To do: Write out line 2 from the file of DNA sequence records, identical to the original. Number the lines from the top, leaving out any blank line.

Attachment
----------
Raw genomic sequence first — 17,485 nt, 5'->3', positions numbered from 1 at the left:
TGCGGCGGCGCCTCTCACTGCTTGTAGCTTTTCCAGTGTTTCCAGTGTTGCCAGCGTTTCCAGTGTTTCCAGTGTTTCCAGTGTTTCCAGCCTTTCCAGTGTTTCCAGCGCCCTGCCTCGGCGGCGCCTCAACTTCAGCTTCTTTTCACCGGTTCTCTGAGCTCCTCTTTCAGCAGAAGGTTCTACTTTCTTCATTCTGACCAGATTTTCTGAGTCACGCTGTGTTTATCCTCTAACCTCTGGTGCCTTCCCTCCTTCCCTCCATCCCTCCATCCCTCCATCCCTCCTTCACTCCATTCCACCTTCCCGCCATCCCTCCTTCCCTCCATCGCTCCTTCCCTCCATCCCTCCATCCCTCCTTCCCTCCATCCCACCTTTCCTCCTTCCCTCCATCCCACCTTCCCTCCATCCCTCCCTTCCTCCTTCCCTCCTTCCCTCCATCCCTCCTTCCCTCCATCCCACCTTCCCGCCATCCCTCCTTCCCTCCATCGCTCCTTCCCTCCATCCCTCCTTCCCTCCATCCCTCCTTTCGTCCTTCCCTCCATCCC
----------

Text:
TGCGGCGGCGCCTCTCACTGCTTGTAGCTTTTCCAGTGTTTCCAGTGTTGCCAGCGTTTCCAGTGTTTCCAGTGTTTCCAGTGTTTCCAGCCTTTCCAGTGTTTCCAGCGCCCTGCCTCGGCGGCGCCTCAACTTCAGCTTCTTTTCACCGGTTCTCTGAGCTCCTCTTTCAGCAGAAGGTTCTACTTTCTTCATTCTGACCAGATTTTCTGAGTCACGCTGTGTTTATCCTCTAACCTCTGGTGCCTTCCCTCCTTCCCTCCATCCCTCCATCCCTCCATCCCTCCTTCACTCCATTCCACCTTCCCGCCATCCCTCCTTCCCTCCATCGCTCCTTCCCTCCATCCCTCCATCCCTCCTTCCCTCCATCCCACCTTTCCTCCTTCCCTCCATCCCACCTTCCCTCCATCCCTCCCTTCCTCCTTCCCTCCTTCCCTCCATCCCTCCTTCCCTCCATCCCACCTTCCCGCCATCCCTCCTTCCCTCCATCGCTCCTTCCCTCCATCCCTCCTTCCCTCCATCCCTCCTTTCGTCCTTCCCTCCATCCC